Then I heard the voice of the Lord saying, “Whom shall I send? And who will go for us?”
    And I said, “Here am I. Send me!”

    Isaiah 6:8

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    VIP Member Array Badey's Avatar
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    He made an aggressive move with something in his hand, and failed to comply with the officers' lawful commands... I am not glad the guy is dead, but I think the officer made the right call from what I have read.

    I'm not sure how they could have handled it differently, unless they tazed the guy earlier on, but then they would have been accused of police brutality for tazing a disabled man in a wheelchair...
    "My problem with life is not that it is rational nor that it is irrational, but that it is almost rational." - G.K. Chesterton

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    Member Array JayTee's Avatar
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    Umm...the guy in the wheelchair was a DOUBLE AMPUTEE! Now, I am in no way a cop hater, but really? A double amputee??

    I can't really say for sure what I would have done, but I can damn sure tell you what I wouldn't have done, and thats shoot a wheelchair-ridden double amputee in the head!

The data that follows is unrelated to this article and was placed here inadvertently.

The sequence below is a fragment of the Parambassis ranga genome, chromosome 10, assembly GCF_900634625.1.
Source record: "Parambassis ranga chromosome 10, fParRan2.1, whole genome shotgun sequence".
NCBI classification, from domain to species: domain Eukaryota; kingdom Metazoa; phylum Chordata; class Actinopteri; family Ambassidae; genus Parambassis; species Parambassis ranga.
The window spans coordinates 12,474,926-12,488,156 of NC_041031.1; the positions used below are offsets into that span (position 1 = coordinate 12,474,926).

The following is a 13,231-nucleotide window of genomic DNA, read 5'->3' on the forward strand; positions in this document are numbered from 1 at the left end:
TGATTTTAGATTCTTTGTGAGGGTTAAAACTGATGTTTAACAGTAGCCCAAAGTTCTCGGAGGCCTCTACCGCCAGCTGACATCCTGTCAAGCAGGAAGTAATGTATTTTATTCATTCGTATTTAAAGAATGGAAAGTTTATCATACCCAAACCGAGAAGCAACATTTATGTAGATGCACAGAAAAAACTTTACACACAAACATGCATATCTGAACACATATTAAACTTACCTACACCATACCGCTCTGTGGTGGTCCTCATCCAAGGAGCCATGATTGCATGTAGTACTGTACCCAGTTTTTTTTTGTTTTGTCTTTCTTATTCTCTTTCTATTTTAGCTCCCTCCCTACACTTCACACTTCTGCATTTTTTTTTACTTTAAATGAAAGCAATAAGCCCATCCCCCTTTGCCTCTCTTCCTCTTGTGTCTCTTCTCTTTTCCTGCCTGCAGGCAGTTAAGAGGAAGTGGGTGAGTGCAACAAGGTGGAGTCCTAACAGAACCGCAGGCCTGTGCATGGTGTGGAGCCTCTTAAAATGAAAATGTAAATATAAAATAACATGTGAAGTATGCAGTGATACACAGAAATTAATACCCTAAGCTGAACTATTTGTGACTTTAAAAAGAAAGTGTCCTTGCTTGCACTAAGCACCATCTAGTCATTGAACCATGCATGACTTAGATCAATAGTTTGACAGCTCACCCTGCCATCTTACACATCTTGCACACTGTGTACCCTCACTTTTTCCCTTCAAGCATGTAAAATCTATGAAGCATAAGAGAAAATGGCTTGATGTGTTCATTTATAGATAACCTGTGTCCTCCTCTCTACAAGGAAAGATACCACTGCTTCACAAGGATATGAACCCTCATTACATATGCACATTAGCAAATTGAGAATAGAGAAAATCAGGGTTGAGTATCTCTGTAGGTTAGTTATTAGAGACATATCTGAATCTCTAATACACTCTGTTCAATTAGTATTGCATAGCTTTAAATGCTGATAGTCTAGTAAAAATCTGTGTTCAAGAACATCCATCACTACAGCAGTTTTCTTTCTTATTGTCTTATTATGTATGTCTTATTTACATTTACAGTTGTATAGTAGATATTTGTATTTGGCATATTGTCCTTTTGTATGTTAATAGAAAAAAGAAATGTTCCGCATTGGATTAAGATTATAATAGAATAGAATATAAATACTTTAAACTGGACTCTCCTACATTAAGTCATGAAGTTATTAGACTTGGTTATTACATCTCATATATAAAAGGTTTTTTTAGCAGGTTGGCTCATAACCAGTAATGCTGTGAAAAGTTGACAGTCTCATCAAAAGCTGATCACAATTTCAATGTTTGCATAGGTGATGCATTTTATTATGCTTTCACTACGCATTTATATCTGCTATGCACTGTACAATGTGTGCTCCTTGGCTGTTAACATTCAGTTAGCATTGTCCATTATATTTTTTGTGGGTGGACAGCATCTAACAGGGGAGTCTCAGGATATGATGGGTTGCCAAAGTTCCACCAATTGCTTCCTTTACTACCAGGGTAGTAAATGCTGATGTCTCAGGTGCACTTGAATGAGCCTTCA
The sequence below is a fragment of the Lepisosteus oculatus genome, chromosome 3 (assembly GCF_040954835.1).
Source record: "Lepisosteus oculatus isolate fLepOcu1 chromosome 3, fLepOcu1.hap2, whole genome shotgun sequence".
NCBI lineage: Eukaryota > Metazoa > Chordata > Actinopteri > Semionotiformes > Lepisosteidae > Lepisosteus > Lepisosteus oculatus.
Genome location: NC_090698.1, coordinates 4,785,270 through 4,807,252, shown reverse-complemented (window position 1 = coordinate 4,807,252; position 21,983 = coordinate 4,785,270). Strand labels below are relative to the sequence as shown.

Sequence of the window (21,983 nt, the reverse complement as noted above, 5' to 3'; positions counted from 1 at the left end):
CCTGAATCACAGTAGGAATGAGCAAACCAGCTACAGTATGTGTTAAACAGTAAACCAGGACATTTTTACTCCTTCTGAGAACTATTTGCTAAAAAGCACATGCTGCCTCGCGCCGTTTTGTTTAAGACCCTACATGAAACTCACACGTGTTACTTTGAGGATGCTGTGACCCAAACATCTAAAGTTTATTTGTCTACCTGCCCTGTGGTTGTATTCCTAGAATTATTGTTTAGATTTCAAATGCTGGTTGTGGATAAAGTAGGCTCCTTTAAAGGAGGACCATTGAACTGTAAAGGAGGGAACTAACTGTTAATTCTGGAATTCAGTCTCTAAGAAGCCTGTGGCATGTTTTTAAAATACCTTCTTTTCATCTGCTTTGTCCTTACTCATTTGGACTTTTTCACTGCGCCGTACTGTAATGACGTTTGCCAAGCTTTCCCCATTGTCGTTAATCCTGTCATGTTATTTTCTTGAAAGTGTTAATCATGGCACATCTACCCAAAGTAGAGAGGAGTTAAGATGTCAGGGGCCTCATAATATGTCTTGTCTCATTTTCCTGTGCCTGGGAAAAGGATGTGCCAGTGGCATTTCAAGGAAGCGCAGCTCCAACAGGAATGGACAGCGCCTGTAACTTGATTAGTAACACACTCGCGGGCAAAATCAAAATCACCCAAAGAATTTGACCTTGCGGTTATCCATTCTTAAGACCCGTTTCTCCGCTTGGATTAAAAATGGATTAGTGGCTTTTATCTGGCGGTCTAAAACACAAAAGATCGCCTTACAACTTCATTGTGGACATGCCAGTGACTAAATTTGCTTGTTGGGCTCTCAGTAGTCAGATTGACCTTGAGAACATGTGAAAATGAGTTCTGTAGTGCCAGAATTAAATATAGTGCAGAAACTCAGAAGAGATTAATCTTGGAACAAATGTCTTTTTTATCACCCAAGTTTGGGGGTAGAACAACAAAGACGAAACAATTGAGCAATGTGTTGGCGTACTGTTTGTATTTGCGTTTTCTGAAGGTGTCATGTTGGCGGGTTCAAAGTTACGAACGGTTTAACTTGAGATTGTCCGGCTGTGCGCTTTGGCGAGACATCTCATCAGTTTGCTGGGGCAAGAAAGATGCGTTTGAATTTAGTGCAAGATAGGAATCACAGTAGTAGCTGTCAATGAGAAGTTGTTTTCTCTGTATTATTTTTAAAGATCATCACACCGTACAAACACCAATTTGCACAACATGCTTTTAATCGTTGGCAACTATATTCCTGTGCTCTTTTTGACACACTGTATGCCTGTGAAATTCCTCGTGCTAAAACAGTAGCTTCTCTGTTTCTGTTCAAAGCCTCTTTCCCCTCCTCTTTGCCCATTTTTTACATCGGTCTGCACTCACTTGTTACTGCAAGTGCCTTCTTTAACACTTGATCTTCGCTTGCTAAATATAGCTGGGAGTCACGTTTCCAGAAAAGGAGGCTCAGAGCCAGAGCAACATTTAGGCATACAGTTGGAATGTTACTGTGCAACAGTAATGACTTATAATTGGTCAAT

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    Senior Member Array Lish's Avatar
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    I'm having a hard time with this story. I do think most LEO's will react to protect their partner or themselves. They don't often have all the info we have looking back after the fact. It is a hard visual that a man in a wheelchair was shot, but I wasn't there. My biggest issue is the group home. They called the police -justified? - maybe. Because he was causing a disturbance? That's got me curious. I've seen a lot of staff overreact and involve LEO's when they really didn't need to. I've seen a lot of people get set off by the way their caretaker was handling or speaking to them.
    "On Saturday officers went to a group home for the mentally ill where Brian Claunch lived. A reported schizophrenic, Claunch was acting aggressively because his caretaker refused to give him a cigarette and a
    soda, according to police and the facility owner."

    I'm curious too that the group home staff didn't say to the police "he's just got a pen" I guess maybe they did? But I'm guessing not as it's been reported the police didn't know what he had in his hand.

    It makes me very sad that this ended the way it did but I hold the group home more responsible overall. It seems they could have communicated with police better and prevented this kind of outcome.

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    Distinguished Member Array dangerranger's Avatar
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    I'm most sorry for the officers. I have seen an 80lb female mental patient take out 5 grown men while trying to subdue her. Ive seen a guy in a wheel chair send two officers to the hospital while trying to give him the meds that he requested! With the mentally ill you never know what they will do! I work In a very large jail, and on my wall I have a collection of pics of things that Inmates have done to guards. This includes a pic of a woman with a pen sticking out of the side of her head! I keep these pics to remind my guys why we don't get careless around inmates.